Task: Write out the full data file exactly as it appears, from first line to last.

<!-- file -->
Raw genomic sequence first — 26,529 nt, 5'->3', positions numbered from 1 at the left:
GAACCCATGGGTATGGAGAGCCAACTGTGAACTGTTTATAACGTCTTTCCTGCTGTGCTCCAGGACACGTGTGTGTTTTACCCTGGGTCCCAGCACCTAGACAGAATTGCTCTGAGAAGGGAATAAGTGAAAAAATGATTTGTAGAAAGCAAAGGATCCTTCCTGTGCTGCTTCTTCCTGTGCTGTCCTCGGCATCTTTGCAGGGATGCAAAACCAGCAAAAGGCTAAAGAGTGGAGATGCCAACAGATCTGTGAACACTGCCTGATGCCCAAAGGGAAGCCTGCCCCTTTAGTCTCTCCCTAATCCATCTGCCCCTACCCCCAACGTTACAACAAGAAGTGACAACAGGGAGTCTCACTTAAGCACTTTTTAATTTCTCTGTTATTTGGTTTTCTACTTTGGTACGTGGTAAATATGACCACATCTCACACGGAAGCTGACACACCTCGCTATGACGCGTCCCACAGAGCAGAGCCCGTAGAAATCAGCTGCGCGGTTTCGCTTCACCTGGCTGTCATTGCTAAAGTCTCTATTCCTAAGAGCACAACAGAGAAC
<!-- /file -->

Raw genomic sequence first — 26,529 nt, 5'->3', positions numbered from 1 at the left:
GAACCCATGGGTATGGAGAGCCAACTGTGAACTGTTTATAACGTCTTTCCTGCTGTGCTCCAGGACACGTGTGTGTTTTACCCTGGGTCCCAGCACCTAGACAGAATTGCTCTGAGAAGGGAATAAGTGAAAAAATGATTTGTAGAAAGCAAAGGATCCTTCCTGTGCTGCTTCTTCCTGTGCTGTCCTCGGCATCTTTGCAGGGATGCAAAACCAGCAAAAGGCTAAAGAGTGGAGATGCCAACAGATCTGTGAACACTGCCTGATGCCCAAAGGGAAGCCTGCCCCTTTAGTCTCTCCCTAATCCATCTGCCCCTACCCCCAACGTTACAACAAGAAGTGACAACAGGGAGTCTCACTTAAGCACTTTTTAATTTCTCTGTTATTTGGTTTTCTACTTTGGTACGTGGTAAATATGACCACATCTCACACGGAAGCTGACACACCTCGCTATGACGCGTCCCACAGAGCAGAGCCCGTAGAAATCAGCTGCGCGGTTTCGCTTCACCTGGCTGTCATTGCTAAAGTCTCTATTCCTAAGAGCACAACAGAGAAC